During the short Austrian viceroyalty (1707-1733), Spanish remained the official language, and with the restoration of the Spanish monarchy in Naples with Charles of Bourbon, the use of the Castilian as the language of the chancellery, in which it was used on an equal footing with Italian. King Charles, even though born to a French and an Italian, he preferred speak Castilian; his court was in fact frequented by many soldiers and employees arrived from Spain, and by Neapolitan gentlemen who had spent the years of Austrian rule in Spain, fighting alongside Philip V. During the years of Bourbon domination over the city, they gradually diminished, since the contacts between the Spaniards and the mother country became more and more sparse, Spanish immigration in Italy became more and more contained.
The schooling policy of Bourbon contributed to the spread of the teaching of Italian and, in the wake of new dominant culture which was taking hold throughout Europe in the 18th century, the French language si made way at the expense of the Spanish. Nevertheless, the linguistic traces that almost four centuries of Spanish domination in Naples have left in the local language are numerous and very interesting.
The following research is based on the identification and description of these traces, entirely dedicated to the analysis of Spanish words passed to Neapolitan.
Here are some examples of Spanish in the Neapolitan:
Ammuinà/ Ammuìna (make confusion / Annoyances) from Amohinar (annoy, irritate).
Amprèssa (quickly) from Prisa( promptly).
Arravuglià / Arrevugliato (Wrap / Wrap) from - Arrebujar–Arrebucarse (Wrap-Wrap).
Arrugnà / Arrugnato (Contract / Contract-Wrinkled) from Arrugar (contract-wrinkle).
Buffettone (slap) from Bofeton (idem).
Butteglia (bottle) from Botella (idem but also from the French buteille).
Cammisa (Shirt) from Camisa (idem).
Canzo (opportunity) from Alcanzar (achieve, reach).
Còsere (sew) from Coser (ditto).
Cracked (injured) by Quebrado ( Broken )
Cu mmico / Cu ttic (with me-with you) from Conmigo - Contigo (idem).
Cunto (tale, fable) from Cuento (idem).
Faraglioni (rocks of Capri) from Farallòn (rock emerging high from the sea).
Guappo (Camorra, arrogant) from Guapo (handsome, guappi were seen as charming men).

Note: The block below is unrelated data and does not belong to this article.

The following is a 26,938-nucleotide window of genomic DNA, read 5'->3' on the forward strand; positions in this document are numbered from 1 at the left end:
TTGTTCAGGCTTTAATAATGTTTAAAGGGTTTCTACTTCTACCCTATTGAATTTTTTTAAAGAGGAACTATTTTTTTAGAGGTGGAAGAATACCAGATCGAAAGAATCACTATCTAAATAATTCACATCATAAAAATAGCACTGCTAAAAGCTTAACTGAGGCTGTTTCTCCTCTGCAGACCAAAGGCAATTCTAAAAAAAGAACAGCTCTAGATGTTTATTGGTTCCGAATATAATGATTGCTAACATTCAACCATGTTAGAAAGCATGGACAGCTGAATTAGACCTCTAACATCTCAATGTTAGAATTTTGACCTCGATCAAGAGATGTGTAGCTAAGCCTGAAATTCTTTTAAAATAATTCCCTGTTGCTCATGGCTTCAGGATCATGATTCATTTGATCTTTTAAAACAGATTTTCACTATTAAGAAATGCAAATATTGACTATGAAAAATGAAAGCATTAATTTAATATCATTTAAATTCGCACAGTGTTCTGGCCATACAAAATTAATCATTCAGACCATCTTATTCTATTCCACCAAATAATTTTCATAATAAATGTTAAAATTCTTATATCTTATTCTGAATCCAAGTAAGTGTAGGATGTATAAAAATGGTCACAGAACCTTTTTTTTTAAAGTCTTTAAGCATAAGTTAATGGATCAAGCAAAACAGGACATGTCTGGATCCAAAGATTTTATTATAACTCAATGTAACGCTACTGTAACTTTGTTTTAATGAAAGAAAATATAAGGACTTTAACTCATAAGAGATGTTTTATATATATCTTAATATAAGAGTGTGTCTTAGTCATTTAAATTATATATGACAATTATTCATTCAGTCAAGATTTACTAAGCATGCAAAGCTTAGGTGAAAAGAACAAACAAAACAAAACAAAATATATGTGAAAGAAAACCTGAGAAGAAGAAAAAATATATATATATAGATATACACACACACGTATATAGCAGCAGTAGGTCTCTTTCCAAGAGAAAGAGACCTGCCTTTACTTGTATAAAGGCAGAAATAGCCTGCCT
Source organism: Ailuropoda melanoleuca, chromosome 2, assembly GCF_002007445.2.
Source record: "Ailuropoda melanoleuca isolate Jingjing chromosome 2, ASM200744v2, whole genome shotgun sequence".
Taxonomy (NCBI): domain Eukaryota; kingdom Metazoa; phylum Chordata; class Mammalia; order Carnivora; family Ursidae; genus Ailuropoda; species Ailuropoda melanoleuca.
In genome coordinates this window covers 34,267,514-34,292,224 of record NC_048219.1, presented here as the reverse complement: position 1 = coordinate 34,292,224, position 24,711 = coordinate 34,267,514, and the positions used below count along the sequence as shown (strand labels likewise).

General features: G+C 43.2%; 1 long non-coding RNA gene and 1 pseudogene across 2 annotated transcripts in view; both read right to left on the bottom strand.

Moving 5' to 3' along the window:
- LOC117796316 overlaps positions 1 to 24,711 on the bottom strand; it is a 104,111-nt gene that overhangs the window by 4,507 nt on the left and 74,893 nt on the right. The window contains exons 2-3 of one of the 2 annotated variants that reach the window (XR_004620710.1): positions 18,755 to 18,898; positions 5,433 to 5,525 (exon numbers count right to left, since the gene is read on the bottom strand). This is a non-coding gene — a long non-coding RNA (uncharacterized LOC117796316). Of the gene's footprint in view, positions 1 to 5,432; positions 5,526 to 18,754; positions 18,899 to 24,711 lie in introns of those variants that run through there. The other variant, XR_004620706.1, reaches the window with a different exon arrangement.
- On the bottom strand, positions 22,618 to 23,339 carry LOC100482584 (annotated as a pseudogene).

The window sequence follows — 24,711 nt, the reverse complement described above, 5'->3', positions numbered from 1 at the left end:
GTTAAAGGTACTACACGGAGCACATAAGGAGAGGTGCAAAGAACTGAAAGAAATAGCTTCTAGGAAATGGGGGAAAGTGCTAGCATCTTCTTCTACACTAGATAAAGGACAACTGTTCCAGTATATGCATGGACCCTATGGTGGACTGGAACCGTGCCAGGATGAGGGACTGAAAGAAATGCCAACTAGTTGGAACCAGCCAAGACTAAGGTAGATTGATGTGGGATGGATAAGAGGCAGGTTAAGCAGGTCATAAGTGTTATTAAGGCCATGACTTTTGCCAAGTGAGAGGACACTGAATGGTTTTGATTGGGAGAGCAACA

Lazzaro / Lazzarone (impolite and badly dressed person) from Lazarus (ragged, leper).
Mum (mom) from Mama
'Mpanata (food covered with flour or breadcrumbs and then fried) from Empanada (pie with meat and peas).
Muntone (pile) from Montòn (idem).
I die (mouthful) from Almuerzo (snack, breakfast).
'Ngarrà (hit, guess, guess) from Agarrar (catch, grab).
Nenna / Ninno (boy, girl) from Niño (idem).
'Nfizzà / 'Mpizzà (poke, introduce, thread) from Fijar (introduce, fix)
'Ngrifarse (rear up, get up, get up) from Engrifarse (idem)
Palia (to beat, to strike) from Apaleàr (hit with a pole).
Palomma (dove) from Paloma (dove).
Papiello (the university papyrus or a weighty document) from Papèl (paper, document).
Pass - Passiata (walk, walk) from Pasear ( to stroll ).
Ricchione (pederast) from Orejones (name given by the Spaniards (from oreja -ear) to the vicious and corrupt Peruvian nobles who had their ears pierced and stretched
Relief (watch) from Reloj (idem)
Rollo (roll, round package) from Rollo (idem).
It will happen (raving, raving, rambling) from Desvariar (rant).
Scarfà (reheat) from Escalfar (idem).
Swarming (elegant jacket) from Chamberga o Chambergo (jacket, rag hat).
To stay (in the sense of being) from Estar (stay, be). In the Neapolitan language, being often replaces being as in Spanish.
To keep (in the sense of having, possessing) from Tenér ( to have ).
Trezzià (discover the playing cards little by little) from Terciar (to put something diagonally, but it also has other variations, among other meanings there is to divide into several parts).
Source RAE (Real Academia Espanola)
Source: HISPANISMS IN THE NEAPOLITAN DIALECT - Giovanna Riccio (edited by MARCELLO MARINUCCI)